Abraham H. Foxman, new head of B'nai B'rith's Anti-Defamation League, lived a lifetime by the time he was 10.

Foxman, who succeeded the late Nathan Perlmutter as national director of the ADL, was born in Baranovich, Poland, in 1940, the year after German panzer divisions swept into Warsaw. Baranovich is now a part of the Soviet Union.

His parents, who had been married in Warsaw the year before, "had the financial ability, the sense and the foresight to stay one step ahead of the Nazis," at least for a while, he said in an interview at ADL headquarters here.

But in Vilna in the Lithuanian republic of the Soviet Union, the Holocaust caught up with them. When the roundup of Jews was ordered, his parents made the anguished decision to turn over their infant son to his Roman Catholic nursemaid.

"She told my parents, 'I'll take care of him,' " Foxman said. She passed him off as her own illegitimate son, taking him to be baptized and rearing him in her Catholic faith.

Foxman's father was shunted from one concentration camp to another. His mother, luckier, managed to escape from the Vilna ghetto and secure false identity papers certifying her as a non-Jew. She maintained a discreet contact with the nursemaid and her son, providing a major part of their support.

"As far as I knew" during this time, "she was my aunt," said Foxman.

When the war ended his parents, reunited, asked for their son back. The nursemaid refused to give him up. "My nanny said, 'I saved him. He belongs to me and to the Catholic Church,' " Foxman recalled.

The parents were well aware that the nursemaid had saved not only their son's life but also their own lives, because all three undoubtedly would have perished if they had stayed together as a family. Torn between their debt to the woman and their love for their son, they offered a compromise.

"My parents offered her a home with us. 'Wherever we go you will go,' " he said. She refused.

Foxman, who says the custody battle between his two "mothers" is "blocked out of my memory because it was so painful," interrupts the tale to defend the woman.

"She risked her life. Every single day she risked her life. If she had been discovered {protecting a Jewish child} the second bullet, after me, would have been for her."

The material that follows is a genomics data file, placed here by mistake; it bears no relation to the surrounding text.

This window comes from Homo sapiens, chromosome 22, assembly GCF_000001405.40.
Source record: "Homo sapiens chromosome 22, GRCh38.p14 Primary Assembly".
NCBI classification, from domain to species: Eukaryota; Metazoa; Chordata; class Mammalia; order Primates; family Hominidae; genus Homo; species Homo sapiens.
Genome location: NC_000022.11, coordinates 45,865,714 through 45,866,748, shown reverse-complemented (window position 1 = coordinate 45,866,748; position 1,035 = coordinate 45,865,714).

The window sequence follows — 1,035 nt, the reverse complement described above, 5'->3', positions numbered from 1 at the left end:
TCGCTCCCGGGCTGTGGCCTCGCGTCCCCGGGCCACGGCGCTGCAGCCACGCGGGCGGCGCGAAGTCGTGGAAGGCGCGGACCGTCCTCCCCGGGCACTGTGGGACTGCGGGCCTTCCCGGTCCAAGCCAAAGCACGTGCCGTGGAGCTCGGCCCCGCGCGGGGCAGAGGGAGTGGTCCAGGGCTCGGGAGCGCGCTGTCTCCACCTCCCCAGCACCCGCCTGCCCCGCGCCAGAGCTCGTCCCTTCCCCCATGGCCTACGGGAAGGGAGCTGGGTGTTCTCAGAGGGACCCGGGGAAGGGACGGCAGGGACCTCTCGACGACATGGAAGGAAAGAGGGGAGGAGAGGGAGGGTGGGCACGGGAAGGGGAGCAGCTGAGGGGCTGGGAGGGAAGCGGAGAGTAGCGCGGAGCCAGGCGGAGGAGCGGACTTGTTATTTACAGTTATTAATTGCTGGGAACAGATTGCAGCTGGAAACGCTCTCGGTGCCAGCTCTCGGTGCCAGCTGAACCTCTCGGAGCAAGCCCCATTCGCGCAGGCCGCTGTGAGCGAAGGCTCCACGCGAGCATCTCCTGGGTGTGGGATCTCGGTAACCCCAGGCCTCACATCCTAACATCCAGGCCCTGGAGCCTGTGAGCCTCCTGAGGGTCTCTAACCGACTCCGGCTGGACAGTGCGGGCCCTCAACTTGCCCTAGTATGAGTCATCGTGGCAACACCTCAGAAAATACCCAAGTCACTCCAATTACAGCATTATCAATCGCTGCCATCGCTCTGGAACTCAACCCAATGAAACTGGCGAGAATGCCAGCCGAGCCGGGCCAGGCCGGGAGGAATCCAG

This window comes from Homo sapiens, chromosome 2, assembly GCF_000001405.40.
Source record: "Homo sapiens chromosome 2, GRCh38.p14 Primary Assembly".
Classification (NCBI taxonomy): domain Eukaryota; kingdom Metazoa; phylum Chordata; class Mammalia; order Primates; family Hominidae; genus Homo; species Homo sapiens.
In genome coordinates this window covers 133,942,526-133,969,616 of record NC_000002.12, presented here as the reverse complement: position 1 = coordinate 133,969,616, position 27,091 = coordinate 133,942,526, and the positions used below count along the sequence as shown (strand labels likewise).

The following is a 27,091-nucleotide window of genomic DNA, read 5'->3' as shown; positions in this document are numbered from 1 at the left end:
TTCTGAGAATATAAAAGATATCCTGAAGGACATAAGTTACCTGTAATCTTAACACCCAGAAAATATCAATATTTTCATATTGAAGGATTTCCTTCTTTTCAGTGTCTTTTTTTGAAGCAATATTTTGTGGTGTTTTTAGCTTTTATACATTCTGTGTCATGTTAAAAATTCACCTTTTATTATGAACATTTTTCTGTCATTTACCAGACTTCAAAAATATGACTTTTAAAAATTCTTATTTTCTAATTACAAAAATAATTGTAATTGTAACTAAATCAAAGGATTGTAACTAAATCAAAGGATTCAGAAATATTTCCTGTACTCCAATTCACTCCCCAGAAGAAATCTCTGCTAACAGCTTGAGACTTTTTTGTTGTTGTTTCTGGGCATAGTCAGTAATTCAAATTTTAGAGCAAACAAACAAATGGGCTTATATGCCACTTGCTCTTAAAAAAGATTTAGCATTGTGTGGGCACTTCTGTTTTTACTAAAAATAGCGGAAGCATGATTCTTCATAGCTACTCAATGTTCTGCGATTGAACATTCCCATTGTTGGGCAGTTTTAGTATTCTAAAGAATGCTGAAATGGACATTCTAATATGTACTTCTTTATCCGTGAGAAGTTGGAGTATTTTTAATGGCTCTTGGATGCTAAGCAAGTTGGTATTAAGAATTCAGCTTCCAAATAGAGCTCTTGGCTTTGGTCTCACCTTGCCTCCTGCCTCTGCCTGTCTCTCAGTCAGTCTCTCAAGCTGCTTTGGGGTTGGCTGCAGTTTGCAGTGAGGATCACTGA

What she did next was even more desperate, but Foxman insists, "She did it out of love."

She went to the Soviet authorities in Vilna, saying that Foxman's father had survived the concentration camp because he had collaborated with the Nazis -- a common but deadly accusation. An investigation proved the charges false.

She later falsely accused the father of stealing from the factory where he worked. The third time she brought false charges, the Soviets ordered the Foxmans to settle their dispute in court.

"And all this time we lived together -- there was no housing after the war; she lived with us," said Foxman.

Even the court decree in favor of the Foxmans failed to settle the matter. The family moved to Lodz, Poland. "She had me kidnaped" and his parents had to arrange to kidnap him back, he said.

But it was the depredations of the Holocaust -- "I lost 16 members of my family, aunts and uncles" -- that persuaded Foxman's parents to leave the nursemaid behind, and in 1950, to take their 10-year-old son to the United States to start life anew.

Foxman by that time "was a devout Catholic. I wore a crucifix, I " . . . I tell my story. I'm proud of it."

-- Abraham H. Foxman

had a patron saint. Walking down the street with my father, if we met a priest I would stop and kiss his hand."